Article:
“Crimes as serious as murder should have strong emotions behind them.”
– George Orwell
Crime fiction, especially the Nordic Noir type, has been my favourite genre of reading for a number of years. Every time I go to a book store, be it Waterstones, or second-hand bookshops, I search for crime thrillers, especially authors with Scandinavian names. As you can see from this picture of my bookshelf, I have a good collection of crime writers and their works from that particular region.
As for Japanese literature, my reading has so far been largely limited to Haruke Murakami, epic Memoirs of Geishas (not written by a Japanese but an American) and stories of cheating husbands (Watanabe Junichi). So when I saw Villain’s back jacket that Yoshida was compared to Stieg Larsson, one of my favourite crime writers of all time, I grabbed it.
Hence I began a new adventure with my very first Japanese crime fiction.
I read a few pages and found out that there was a murder of an insurance salesgirl on a creepy mountain pass, and then the Police arrested a suspect called Yuichi, a construction worker. That was only page three.
I put aside the Villain and went on to read another crime thriller by a German writer on my Kindle and finished that one very quickly. It was an engaging read, fast paced with an interesting plot.
Back to Villain again where I left it. The plot was a little slow but I stuck in.
What an eye-opener for someone like me, who has been fascinated by Japan yet has never set foot to that country. Now with the culprit behind the bars, that is when the story gets really interesting.
The author introduces a stellar cast of characters and uses multiple voices to weave a powerful story about modern Japan, shedding light to the dark side of a society in which young people are faced with tremendous loneliness and isolation. A sense of desperation is seeping through the pages, all so tangible and within reach.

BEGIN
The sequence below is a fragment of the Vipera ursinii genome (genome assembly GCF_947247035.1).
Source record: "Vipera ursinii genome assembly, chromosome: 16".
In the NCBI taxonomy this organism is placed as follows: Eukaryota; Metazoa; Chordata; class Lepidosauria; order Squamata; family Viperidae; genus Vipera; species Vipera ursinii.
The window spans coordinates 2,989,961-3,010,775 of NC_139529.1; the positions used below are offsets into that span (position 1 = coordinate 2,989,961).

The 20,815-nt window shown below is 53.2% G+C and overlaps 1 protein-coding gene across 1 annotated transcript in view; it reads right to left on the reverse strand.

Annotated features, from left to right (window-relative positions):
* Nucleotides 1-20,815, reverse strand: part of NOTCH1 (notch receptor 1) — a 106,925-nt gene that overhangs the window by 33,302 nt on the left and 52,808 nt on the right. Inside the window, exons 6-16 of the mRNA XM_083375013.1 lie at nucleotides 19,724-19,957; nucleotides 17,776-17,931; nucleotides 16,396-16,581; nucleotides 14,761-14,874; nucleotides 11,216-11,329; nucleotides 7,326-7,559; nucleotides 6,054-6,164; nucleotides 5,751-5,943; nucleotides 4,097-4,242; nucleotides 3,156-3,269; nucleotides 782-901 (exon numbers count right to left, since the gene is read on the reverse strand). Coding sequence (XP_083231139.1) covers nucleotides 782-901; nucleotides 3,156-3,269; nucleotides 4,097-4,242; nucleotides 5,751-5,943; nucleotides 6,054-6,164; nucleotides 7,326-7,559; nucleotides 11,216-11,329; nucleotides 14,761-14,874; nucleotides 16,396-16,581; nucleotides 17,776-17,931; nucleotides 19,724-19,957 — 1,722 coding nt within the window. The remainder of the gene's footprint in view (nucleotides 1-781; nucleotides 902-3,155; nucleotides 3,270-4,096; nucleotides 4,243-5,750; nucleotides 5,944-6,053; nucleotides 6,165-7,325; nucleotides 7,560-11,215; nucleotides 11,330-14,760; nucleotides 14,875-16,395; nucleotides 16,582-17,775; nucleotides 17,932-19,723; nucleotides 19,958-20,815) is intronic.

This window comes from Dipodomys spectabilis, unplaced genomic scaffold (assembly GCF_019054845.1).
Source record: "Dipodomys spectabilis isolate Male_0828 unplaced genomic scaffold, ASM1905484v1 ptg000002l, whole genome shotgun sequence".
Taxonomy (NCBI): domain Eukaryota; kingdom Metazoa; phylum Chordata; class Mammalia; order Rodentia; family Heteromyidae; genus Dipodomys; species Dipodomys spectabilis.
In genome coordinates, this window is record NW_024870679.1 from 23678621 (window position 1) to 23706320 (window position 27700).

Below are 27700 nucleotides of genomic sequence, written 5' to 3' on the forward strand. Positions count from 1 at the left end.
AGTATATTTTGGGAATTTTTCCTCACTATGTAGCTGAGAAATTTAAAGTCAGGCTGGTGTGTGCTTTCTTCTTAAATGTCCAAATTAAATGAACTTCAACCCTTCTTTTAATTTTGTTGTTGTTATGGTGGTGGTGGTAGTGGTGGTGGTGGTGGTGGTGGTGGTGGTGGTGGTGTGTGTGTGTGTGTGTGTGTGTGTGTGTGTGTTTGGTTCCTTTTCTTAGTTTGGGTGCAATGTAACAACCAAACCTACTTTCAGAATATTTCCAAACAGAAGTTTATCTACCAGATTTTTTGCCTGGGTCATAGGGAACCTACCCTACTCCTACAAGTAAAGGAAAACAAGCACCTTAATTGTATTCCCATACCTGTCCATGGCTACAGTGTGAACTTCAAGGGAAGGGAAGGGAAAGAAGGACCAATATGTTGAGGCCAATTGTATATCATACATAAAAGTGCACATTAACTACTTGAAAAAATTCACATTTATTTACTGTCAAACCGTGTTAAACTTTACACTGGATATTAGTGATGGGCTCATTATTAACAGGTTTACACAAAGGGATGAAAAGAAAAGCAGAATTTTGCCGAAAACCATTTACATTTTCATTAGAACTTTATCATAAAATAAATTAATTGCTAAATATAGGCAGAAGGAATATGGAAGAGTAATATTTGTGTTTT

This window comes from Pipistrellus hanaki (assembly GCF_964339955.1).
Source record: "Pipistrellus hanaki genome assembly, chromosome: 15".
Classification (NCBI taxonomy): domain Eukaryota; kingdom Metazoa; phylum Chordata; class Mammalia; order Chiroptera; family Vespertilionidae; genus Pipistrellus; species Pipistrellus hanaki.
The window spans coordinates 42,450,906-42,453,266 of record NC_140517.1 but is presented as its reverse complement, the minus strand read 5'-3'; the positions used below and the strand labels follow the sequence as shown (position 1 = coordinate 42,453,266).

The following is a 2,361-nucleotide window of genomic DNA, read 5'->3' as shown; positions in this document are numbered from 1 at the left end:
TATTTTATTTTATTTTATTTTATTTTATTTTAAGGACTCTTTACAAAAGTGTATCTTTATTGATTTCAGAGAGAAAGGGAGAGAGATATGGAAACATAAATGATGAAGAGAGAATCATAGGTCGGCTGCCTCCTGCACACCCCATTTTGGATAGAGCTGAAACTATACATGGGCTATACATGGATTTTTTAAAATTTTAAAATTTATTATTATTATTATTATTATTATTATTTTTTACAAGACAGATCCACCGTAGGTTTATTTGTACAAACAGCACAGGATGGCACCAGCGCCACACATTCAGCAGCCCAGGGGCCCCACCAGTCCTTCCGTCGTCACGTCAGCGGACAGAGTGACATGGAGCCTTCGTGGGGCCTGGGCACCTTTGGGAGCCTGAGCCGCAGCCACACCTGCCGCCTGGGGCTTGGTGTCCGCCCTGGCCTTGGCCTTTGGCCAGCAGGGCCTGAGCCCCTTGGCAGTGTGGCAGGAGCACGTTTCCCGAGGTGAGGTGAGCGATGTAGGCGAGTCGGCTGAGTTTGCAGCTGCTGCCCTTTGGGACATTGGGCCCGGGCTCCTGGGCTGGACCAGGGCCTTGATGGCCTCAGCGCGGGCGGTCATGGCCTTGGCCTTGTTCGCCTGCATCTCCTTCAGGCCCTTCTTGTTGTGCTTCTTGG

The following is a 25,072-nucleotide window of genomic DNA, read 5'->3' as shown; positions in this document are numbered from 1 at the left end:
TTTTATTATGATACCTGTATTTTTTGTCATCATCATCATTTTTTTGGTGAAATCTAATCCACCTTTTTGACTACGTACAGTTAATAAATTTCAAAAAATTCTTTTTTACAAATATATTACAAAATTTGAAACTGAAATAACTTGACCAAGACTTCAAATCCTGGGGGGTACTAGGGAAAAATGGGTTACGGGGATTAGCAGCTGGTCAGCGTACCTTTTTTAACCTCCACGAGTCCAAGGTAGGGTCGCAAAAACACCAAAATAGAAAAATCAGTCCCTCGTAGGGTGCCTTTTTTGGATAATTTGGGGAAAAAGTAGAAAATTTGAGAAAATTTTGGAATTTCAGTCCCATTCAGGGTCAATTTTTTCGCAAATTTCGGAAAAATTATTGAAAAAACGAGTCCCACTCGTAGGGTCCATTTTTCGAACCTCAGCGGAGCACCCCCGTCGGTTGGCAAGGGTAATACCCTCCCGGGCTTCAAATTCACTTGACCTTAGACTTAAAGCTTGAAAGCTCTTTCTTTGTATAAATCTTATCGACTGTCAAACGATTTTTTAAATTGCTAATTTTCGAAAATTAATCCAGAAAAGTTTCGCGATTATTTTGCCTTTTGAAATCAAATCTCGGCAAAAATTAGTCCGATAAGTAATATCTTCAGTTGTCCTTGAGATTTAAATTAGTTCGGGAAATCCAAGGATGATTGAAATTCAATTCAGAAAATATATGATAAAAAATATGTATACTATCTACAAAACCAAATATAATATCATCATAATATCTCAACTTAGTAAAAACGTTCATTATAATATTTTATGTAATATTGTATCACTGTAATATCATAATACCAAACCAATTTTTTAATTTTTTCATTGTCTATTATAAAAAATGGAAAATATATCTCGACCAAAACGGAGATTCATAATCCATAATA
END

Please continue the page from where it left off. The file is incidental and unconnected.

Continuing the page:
The story-tellers, mostly ordinary folks who are associated with the victim or the villain in one way or another, such as the victim’s barber father, the pitiful grandma who raised Yuichi, and the young woman who fell for the man on the run.
“Until I met you,” she said, “I never realised how precious each day could be. When I was working, each day was over before I knew it, and then a week just flew by, and then a whole year…What have I been doing all this time? Why didn’t I meet you before? If I had to choose a whole year in the past, or a day with you-I’d choose a day with you…”
With different perspectives told by different characters, the author slowly peels open, like an onion, layer after layer, what has led to the horrific murder. As a reader, I can feel the compassion the author has for his characters, and in turn, it arouses a mixture of feelings inside me, sadness, empathy and a sense of premonition and the inability to stop it. Even though it was quite hard to feel sympathy towards the murdered victim because the way she had behaved, when I read how this unseen tragedy affected her friends and her parents, especially her father, my heart bled. At the same time I felt for the villain in the book, and in a sense, he can be seen as a victim of his time and circumstances, and the helplessness of his situation.
This is an absorbing and highly thought-provoking book with tour de force characterisation. I am both deeply saddened and moved in the process.
I noted from some of the reviews on GoodReads that a number of readers disagreed that the author is being compared to Stieg Larsson. In my view, Yoshida is no Stieg Larsson (not a criticism), whose books were much more action packed and fast paced, although they both offer social critique. I think that the Japanese writing sensation is more like another Swedish crime author, also my literary idol Henning Mankell in terms of writing style: slowing burning yet burning deep in a reader’s heart and mind.
I absolutely love this book so I give it 5 stars without hesitation!
About the Author: Shūichi Yoshida (吉田 修一) was born in Nagasaki, and studied Business Administration at Hosei University. He won a number of literary prizes. In 2003 he wrote lyrics for the song “Great Escape” on Tomoyasu Hotei’s album Doberman. His 2007 novel Villain won the Osaragi Jiro Prize and the Mainichi Publishing Culture Award, and was recently adapted into an award-winning 2010 film by Lee Sang-il.